Little-known Farley Monument recalls origins of family in W.Va.

Little-known Farley Monument recalls origins of family in W.Va.
A monument at Old Farley memorializes Drewry Farley and his wife, the first permanent settlers in the region.

PIPESTEM, W.Va.—Of the thousands of people named "Farley" who can claim to hail from southern West Virginia, almost all come from one place —"Old Farley," as it was once known, a quiet village which their ancestor, Drewry Farley, settled.


Farley and his wife, Mary (Adkins) Farley, established their family in an upland pasture overlooking the New River at the summit of what's long known as Shockley Hill. They are believed to have been the first permanent settlers of European descent in that region.

A 1912 map by the U.S. Geologic Survey shows Farley and the Warford on the New River.

Most sources agree that Drewry and Mary arrived in about 1800, shortly after the threat of Shawnee attacks had subsided in the region, though the couple was no stranger to the conflicts of the , as those times of hostility were known.

In the 1770s, Drewry's uncle Thomas Farley had built a fort on the New River at the foot of Shockley's Hill, though the fort, known as Farley's Fort, had been abandoned after Shawnee raiders burned it.


Thomas’ half-brother, Matthew, was also an explorer and settler in the New River area and was a companion of James Ellison, who a group of Shawnee warriors captured. Thomas Farley's brother-in-law Mitchell Clay was attacked with his family by a group of Shawnee nearby. Two of their children were killed, after which the family returned to more defensible parts of the New River Valley near present-day Pearisburg.

Not coincidentally, the Farley homestead was built along the old native trail that crossed the New River at the bottom of Shockley Hill at a fording known as the Warford. The trail followed Indian Creek east from that crossing and west, mounting what's long been known as Indian Ridge. It is possible that frontier heroine had been led along this trail after her capture by the Shawnee in 1755.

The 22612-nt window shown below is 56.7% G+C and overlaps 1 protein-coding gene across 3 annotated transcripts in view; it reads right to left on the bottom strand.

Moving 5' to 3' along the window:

Drewry Farley served with Daniel Boone in the company of of the Virginian frontier militia at Charleston in 1793. He was born in 1760 in Bedford County, Virginia, and died in 1851 at Farley.

Some sources believe that Farley had named nearby Pipestem Creek for reeds in the marshes near its source that were commonly used by indigenous tribes to fashion stems for tobacco pipes.


Farley's sons were Drewry, Jr., Gideon, Frances, Squire, and Henley. His daughters were Nancy, Rachel, and Cleo.

For many years the old Farley cabin stood in the field about 300 feet south of the present Farley monument, and around it was a farmstead and village with a post office that came to be known as "Farley" or "Old Farley."

Indigenous groups once crossed the New River at a ford above Bull Falls, now under Bluestone Lake. (Photo courtesy Yvonne Reed Wilcox)

Old Farley lingered as a locally known point of interest well into the 1960s when the establishment of Bluestone Lake on the New River cut off local travel routes. The place may best be known as the location of the , which includes 15 lakefront campsites on the New River just below the old town.

A monument to Drewry Farley stands near his grave in the Farley Cemetery at Old Farley off Grape Vine Lane and Broadway Road near Gravely Point Road. Taller than other stones in the small cemetery, the monument includes an inscribed granite plaque that memorializes the Farley family. The monument is not in the Drewry Farley Cemetery on River Ridge Road, a mile to the north.


Old Farley and the monument are a drive of approximately 2.3 miles from Pipestem, West Virginia, and Pipestem Resort State Park. Google coordinates for the landmark are 37.536338, -80.925904.

For more information on travel in the area, contact .

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